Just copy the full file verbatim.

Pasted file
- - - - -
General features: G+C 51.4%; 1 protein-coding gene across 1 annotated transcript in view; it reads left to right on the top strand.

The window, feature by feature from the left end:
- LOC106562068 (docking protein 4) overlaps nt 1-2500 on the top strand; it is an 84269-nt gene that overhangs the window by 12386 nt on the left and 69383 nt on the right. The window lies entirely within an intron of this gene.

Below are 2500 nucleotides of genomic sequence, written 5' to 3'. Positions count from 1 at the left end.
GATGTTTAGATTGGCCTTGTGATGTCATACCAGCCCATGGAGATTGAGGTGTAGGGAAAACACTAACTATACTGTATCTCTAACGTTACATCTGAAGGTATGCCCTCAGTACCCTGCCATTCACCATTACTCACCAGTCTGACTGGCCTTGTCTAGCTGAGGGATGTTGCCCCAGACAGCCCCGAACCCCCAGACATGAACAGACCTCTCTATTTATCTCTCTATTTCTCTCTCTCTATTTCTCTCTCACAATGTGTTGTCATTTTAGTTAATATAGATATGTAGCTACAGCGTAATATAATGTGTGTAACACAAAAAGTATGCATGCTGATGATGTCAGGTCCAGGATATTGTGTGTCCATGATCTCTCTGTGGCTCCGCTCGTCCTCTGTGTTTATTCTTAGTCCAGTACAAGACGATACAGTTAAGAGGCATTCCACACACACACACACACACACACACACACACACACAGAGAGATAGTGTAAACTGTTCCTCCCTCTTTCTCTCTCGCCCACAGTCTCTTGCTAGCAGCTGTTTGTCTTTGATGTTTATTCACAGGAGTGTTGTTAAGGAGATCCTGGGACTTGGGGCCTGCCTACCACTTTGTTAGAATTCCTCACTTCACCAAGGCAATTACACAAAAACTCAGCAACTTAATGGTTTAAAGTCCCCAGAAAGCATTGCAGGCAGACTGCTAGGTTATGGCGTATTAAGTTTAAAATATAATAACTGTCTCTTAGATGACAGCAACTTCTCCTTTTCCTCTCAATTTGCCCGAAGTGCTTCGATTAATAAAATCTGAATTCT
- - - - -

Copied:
General features: G+C 51.4%; 1 protein-coding gene across 1 annotated transcript in view; it reads left to right on the top strand.

The window, feature by feature from the left end:
- LOC106562068 (docking protein 4) overlaps nt 1-2500 on the top strand; it is an 84269-nt gene that overhangs the window by 12386 nt on the left and 69383 nt on the right. The window lies entirely within an intron of this gene.

Below are 2500 nucleotides of genomic sequence, written 5' to 3'. Positions count from 1 at the left end.
GATGTTTAGATTGGCCTTGTGATGTCATACCAGCCCATGGAGATTGAGGTGTAGGGAAAACACTAACTATACTGTATCTCTAACGTTACATCTGAAGGTATGCCCTCAGTACCCTGCCATTCACCATTACTCACCAGTCTGACTGGCCTTGTCTAGCTGAGGGATGTTGCCCCAGACAGCCCCGAACCCCCAGACATGAACAGACCTCTCTATTTATCTCTCTATTTCTCTCTCTCTATTTCTCTCTCACAATGTGTTGTCATTTTAGTTAATATAGATATGTAGCTACAGCGTAATATAATGTGTGTAACACAAAAAGTATGCATGCTGATGATGTCAGGTCCAGGATATTGTGTGTCCATGATCTCTCTGTGGCTCCGCTCGTCCTCTGTGTTTATTCTTAGTCCAGTACAAGACGATACAGTTAAGAGGCATTCCACACACACACACACACACACACACACACACACACAGAGAGATAGTGTAAACTGTTCCTCCCTCTTTCTCTCTCGCCCACAGTCTCTTGCTAGCAGCTGTTTGTCTTTGATGTTTATTCACAGGAGTGTTGTTAAGGAGATCCTGGGACTTGGGGCCTGCCTACCACTTTGTTAGAATTCCTCACTTCACCAAGGCAATTACACAAAAACTCAGCAACTTAATGGTTTAAAGTCCCCAGAAAGCATTGCAGGCAGACTGCTAGGTTATGGCGTATTAAGTTTAAAATATAATAACTGTCTCTTAGATGACAGCAACTTCTCCTTTTCCTCTCAATTTGCCCGAAGTGCTTCGATTAATAAAATCTGAATTCT